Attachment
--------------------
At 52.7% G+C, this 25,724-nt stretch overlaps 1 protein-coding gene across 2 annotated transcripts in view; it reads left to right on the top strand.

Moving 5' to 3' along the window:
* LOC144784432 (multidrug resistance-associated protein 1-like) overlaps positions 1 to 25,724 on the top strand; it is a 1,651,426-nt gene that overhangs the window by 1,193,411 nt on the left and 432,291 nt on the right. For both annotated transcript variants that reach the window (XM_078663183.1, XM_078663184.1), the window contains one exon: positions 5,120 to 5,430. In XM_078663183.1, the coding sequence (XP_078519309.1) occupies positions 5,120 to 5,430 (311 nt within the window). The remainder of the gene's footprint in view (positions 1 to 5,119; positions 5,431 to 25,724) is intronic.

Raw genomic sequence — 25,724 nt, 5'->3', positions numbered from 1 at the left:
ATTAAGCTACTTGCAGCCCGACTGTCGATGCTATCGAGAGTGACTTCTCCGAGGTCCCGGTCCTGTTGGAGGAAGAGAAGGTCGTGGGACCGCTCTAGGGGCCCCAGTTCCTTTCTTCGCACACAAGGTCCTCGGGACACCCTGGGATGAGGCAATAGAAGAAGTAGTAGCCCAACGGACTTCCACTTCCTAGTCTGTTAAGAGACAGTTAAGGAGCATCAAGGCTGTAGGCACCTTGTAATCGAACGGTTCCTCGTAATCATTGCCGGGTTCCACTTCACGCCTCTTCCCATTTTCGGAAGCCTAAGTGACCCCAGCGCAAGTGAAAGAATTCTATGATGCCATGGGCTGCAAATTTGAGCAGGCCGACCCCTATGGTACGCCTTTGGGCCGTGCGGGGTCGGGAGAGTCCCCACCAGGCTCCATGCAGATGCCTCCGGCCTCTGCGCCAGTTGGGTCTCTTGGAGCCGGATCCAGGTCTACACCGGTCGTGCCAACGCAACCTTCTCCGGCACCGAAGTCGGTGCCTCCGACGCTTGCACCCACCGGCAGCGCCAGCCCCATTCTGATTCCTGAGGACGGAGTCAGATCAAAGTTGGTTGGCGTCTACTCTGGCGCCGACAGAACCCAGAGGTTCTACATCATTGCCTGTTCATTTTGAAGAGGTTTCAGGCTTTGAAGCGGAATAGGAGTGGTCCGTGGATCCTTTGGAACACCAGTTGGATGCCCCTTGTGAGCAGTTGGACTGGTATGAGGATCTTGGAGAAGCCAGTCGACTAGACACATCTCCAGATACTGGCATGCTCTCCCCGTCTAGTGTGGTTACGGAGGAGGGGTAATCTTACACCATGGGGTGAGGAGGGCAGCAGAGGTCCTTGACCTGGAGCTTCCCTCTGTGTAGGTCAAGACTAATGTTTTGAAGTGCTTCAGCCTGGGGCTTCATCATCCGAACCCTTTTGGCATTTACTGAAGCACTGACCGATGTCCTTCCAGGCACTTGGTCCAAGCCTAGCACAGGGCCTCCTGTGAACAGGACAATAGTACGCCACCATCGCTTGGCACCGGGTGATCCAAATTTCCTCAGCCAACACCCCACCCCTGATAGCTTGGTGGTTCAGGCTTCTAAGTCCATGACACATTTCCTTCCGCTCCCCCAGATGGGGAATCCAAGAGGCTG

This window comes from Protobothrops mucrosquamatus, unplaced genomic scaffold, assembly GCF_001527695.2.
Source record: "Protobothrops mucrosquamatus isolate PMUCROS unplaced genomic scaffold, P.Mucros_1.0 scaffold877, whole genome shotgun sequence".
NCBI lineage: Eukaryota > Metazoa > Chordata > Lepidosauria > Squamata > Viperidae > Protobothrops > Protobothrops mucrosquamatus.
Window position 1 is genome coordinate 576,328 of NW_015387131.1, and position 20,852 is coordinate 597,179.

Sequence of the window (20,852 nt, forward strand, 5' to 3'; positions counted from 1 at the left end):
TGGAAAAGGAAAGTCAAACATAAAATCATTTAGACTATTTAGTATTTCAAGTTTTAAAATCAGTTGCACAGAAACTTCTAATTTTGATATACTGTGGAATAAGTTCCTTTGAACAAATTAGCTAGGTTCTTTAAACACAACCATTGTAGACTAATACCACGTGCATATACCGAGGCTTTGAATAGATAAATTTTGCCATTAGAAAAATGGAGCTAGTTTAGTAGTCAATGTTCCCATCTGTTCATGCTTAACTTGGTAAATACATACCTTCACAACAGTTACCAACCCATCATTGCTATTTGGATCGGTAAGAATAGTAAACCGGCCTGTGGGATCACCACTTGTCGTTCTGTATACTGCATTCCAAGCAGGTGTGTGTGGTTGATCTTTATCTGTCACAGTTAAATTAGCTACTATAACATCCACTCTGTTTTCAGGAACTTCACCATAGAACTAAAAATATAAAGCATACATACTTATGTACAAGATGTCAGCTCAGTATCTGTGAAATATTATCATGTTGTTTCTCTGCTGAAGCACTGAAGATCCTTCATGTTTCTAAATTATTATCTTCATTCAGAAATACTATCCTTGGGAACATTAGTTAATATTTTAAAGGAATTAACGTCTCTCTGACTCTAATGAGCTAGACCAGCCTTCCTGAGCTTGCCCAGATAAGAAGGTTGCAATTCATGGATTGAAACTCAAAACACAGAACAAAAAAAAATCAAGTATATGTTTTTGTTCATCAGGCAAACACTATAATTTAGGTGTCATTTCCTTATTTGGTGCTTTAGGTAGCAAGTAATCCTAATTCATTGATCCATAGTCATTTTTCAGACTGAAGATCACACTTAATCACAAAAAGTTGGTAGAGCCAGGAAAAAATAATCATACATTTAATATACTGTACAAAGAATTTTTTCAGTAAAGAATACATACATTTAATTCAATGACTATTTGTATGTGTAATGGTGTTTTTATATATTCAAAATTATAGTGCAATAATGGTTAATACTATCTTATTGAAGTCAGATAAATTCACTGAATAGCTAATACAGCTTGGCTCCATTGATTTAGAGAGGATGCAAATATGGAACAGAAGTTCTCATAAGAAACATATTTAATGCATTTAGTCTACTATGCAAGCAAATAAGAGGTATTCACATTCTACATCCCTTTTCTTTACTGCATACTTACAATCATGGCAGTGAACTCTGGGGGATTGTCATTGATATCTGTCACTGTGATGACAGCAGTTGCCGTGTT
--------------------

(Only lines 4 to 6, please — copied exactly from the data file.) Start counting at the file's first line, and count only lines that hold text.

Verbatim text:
Raw genomic sequence — 25,724 nt, 5'->3', positions numbered from 1 at the left:
ATTAAGCTACTTGCAGCCCGACTGTCGATGCTATCGAGAGTGACTTCTCCGAGGTCCCGGTCCTGTTGGAGGAAGAGAAGGTCGTGGGACCGCTCTAGGGGCCCCAGTTCCTTTCTTCGCACACAAGGTCCTCGGGACACCCTGGGATGAGGCAATAGAAGAAGTAGTAGCCCAACGGACTTCCACTTCCTAGTCTGTTAAGAGACAGTTAAGGAGCATCAAGGCTGTAGGCACCTTGTAATCGAACGGTTCCTCGTAATCATTGCCGGGTTCCACTTCACGCCTCTTCCCATTTTCGGAAGCCTAAGTGACCCCAGCGCAAGTGAAAGAATTCTATGATGCCATGGGCTGCAAATTTGAGCAGGCCGACCCCTATGGTACGCCTTTGGGCCGTGCGGGGTCGGGAGAGTCCCCACCAGGCTCCATGCAGATGCCTCCGGCCTCTGCGCCAGTTGGGTCTCTTGGAGCCGGATCCAGGTCTACACCGGTCGTGCCAACGCAACCTTCTCCGGCACCGAAGTCGGTGCCTCCGACGCTTGCACCCACCGGCAGCGCCAGCCCCATTCTGATTCCTGAGGACGGAGTCAGATCAAAGTTGGTTGGCGTCTACTCTGGCGCCGACAGAACCCAGAGGTTCTACATCATTGCCTGTTCATTTTGAAGAGGTTTCAGGCTTTGAAGCGGAATAGGAGTGGTCCGTGGATCCTTTGGAACACCAGTTGGATGCCCCTTGTGAGCAGTTGGACTGGTATGAGGATCTTGGAGAAGCCAGTCGACTAGACACATCTCCAGATACTGGCATGCTCTCCCCGTCTAGTGTGGTTACGGAGGAGGGGTAATCTTACACCATGGGGTGAGGAGGGCAGCAGAGGTCCTTGACCTGGAGCTTCCCTCTGTGTAGGTCAAGACTAATGTTTTGAAGTGCTTCAGCCTGGGGCTTCATCATCCGAACCCTTTTGGCATTTACTGAAGCACTGACCGATGTCCTTCCAGGCACTTGGTCCAAGCCTAGCACAGGGCCTCCTGTGAACAGGACAATAGTACGCCACCATCGCTTGGCACCGGGTGATCCAAATTTCCTCAGCCAACACCCCACCCCTGATAGCTTGGTGGTTCAGGCTTCTAAGTCCATGACACATTTCCTTCCGCTCCCCCAGATGGGGAATCCAAGAGGCTG

This window comes from Protobothrops mucrosquamatus, unplaced genomic scaffold, assembly GCF_001527695.2.